Exosomes are 30-150nM membrane-bound secreted vesicles that are readily isolated from biological fluids such as urine (UEs). Exosomes contain proteins, micro RNA (miRNA), messenger RNA (mRNA), and long non-coding RNA (lncRNA) from their cells of origin. Although miRNA, protein and lncRNA have been isolated from serum as potential biomarkers for benign and malignant disease, it is unknown if lncRNAs in UEs from urothelial bladder cancer (UBC) patients can serve as biomarkers.
lncRNAs are > 200 nucleotide long transcripts that do not encode protein and play critical roles in tumor biology. As the number of recognized tumor-associated lncRNAs continues to increase, there is a parallel need to include lncRNAs into biomarker discovery and therapeutic target algorithms. The lncRNA HOX transcript antisense RNA (HOTAIR) has been shown to facilitate tumor initiation and progression and is associated with poor prognosis in several cancers. The importance of HOTAIR in cancer biology has sparked interest in using HOTAIR as a biomarker and potential therapeutic target.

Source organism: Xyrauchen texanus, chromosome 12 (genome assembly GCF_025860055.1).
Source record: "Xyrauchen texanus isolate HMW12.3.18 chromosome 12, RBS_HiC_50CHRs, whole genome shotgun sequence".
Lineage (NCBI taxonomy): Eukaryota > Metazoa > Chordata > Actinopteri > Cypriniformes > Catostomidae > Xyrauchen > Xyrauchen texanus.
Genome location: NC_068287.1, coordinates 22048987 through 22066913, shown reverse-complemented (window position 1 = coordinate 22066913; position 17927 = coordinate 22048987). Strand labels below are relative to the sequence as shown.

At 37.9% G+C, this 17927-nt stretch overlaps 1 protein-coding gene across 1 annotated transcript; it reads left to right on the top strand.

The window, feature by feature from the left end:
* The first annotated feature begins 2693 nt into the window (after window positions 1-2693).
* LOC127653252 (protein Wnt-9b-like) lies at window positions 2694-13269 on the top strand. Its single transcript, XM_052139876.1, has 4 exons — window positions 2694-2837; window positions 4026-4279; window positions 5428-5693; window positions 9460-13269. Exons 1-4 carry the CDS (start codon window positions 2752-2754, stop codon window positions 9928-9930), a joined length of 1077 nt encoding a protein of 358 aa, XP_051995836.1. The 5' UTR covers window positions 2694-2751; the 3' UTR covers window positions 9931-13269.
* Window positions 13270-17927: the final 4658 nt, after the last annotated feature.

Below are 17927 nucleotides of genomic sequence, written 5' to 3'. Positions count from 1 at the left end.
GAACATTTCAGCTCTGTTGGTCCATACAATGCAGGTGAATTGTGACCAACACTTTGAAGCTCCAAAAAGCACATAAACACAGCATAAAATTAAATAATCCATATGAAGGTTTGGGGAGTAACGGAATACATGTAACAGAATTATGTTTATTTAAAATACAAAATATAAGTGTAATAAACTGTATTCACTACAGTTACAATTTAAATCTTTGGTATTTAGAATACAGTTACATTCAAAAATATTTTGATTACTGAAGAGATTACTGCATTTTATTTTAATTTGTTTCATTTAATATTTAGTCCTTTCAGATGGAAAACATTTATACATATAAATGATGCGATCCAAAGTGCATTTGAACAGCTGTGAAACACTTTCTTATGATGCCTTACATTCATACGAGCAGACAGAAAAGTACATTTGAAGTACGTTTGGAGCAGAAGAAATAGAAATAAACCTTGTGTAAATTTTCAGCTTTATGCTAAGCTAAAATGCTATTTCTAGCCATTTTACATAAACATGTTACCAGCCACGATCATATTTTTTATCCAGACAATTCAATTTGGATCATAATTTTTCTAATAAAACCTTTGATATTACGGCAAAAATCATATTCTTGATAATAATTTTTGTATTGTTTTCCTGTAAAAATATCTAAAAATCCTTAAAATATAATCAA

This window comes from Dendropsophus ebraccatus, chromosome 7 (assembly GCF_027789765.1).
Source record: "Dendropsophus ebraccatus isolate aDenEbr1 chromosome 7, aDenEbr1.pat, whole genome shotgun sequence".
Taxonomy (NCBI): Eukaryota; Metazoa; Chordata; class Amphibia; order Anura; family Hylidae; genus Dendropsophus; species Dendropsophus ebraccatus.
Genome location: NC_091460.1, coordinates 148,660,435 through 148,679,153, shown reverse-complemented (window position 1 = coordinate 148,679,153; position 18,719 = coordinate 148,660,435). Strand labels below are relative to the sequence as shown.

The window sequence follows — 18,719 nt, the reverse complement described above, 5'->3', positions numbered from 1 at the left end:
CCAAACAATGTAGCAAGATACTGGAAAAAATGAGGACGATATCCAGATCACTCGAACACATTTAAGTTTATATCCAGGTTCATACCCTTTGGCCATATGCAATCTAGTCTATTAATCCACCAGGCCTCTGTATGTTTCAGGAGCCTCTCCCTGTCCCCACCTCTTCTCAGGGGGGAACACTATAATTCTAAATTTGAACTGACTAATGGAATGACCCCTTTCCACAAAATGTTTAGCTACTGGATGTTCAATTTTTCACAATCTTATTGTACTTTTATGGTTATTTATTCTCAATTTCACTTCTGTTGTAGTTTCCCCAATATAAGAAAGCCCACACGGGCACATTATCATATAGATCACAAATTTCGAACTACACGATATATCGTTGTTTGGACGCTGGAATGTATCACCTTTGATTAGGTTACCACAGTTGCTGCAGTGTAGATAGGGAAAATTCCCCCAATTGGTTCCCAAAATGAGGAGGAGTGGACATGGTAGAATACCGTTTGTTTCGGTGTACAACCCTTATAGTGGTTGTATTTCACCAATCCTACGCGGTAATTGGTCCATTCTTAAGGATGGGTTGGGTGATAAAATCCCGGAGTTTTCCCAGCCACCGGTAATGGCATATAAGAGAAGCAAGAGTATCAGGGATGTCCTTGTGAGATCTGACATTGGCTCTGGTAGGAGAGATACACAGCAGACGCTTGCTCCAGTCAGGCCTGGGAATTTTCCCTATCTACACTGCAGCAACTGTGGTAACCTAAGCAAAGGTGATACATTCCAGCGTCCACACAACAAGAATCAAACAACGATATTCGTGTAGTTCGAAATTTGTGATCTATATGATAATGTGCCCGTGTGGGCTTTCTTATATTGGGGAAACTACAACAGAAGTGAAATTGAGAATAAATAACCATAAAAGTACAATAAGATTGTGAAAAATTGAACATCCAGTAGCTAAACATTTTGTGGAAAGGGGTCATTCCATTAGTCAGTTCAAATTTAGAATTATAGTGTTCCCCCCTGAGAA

Researchers from the University of Rochester now show that HOTAIR and several tumor-associated lncRNAs are enriched in UEs from UBC patients with high-grade muscle-invasive disease (HGMI pT2-pT4). Knockdown of HOTAIR in UBC cell lines reduces in vitro migration and invasion. Importantly, loss of HOTAIR expression in UBC cell lines alters expression of epithelial-to-mesenchyme transition (EMT) genes including SNAI1, TWIST1, ZEB1, ZO1, MMP1 LAMB3, and LAMC2. Finally, they used RNA-sequencing to identify four additional lncRNAs enriched in UBC patient UEs. These data, suggest that UE-derived lncRNA may potentially serve as biomarkers and therapeutic targets.
Electron micrograph of exosomes isolated from T24 and TCC-SUP UBC cell lines. White bar 100nm.